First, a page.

Cons: There are a lot of IBMers who work from home. That's fine, but it is thing of the past. If you get into one of their Delivery Centers, do not expect to be allowed to work from home. Due to a new "process" and "framework", all work now should be done inside those centers (sort of "team work" or "team work environment"). So to summarize the Columbia (Missouri) delivery center:
Advice to Senior Management: Have a box for suggestions. I bet you a lot of people would ask for another catering service and would love to have free coffee. We are IT folks, after all, and we drink coffee a lot.
Cons: IBMers are typically overworked providing services that exceed 40 hours a week including nights and weekends that are just expected. Balancing personal and work life can be difficult especially since the many positions are work from home. Additionally, collaboration becomes very difficult in this position since everyone must engage in conference calls.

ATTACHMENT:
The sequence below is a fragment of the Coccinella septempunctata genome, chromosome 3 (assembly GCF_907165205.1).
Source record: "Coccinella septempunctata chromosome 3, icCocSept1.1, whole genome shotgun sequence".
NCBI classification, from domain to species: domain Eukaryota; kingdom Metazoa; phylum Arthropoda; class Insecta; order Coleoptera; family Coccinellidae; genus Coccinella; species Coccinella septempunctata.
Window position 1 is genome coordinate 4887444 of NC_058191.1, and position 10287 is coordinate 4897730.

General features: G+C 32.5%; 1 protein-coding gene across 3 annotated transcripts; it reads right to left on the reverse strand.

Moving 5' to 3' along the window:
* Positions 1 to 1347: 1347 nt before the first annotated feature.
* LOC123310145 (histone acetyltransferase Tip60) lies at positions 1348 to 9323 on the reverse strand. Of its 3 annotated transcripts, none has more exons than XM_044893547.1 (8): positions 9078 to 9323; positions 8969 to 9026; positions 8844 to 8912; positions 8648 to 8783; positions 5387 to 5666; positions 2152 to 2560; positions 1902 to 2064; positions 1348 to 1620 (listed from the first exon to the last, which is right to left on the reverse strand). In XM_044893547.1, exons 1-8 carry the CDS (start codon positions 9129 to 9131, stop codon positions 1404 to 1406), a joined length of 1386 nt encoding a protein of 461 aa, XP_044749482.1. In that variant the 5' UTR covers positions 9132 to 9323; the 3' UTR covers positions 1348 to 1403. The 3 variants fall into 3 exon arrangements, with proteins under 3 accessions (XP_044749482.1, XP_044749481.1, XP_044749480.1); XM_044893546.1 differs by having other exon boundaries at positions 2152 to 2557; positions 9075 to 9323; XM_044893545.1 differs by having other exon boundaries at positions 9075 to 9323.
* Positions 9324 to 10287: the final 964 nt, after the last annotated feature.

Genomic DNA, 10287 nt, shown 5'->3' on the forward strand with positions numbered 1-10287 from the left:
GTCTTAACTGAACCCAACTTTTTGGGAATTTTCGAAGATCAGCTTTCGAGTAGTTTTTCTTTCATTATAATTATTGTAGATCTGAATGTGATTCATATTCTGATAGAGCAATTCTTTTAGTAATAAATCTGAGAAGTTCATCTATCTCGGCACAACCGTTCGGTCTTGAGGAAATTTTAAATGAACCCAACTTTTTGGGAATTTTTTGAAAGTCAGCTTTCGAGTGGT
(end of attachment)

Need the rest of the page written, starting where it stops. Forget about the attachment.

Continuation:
Advice to Senior Management: IBM leadership should make more of an effort to use collaboration such as team meetings where at least once a quarter the team leads and managers can physically meet in a conference room to discuss the customer's risks, issues and new services so that there is interaction providing increased productivity and efficiency.
Cons: No job security for US employees. Pay raise and bonus for technical engineers are almost nonexistent. If you are technical person be prepared to be abused especially if you are working in the US. Long hours with little or no recognition for work is standard practice. Especially in the software business unit. Technical growth opportunities just do not exist. Every year middle and upper management is looking to see how much of the work done in their groups/orgs in the US can be shipped and outsourced to India or China. The companies financial profits result in bonuses and raises only at the top.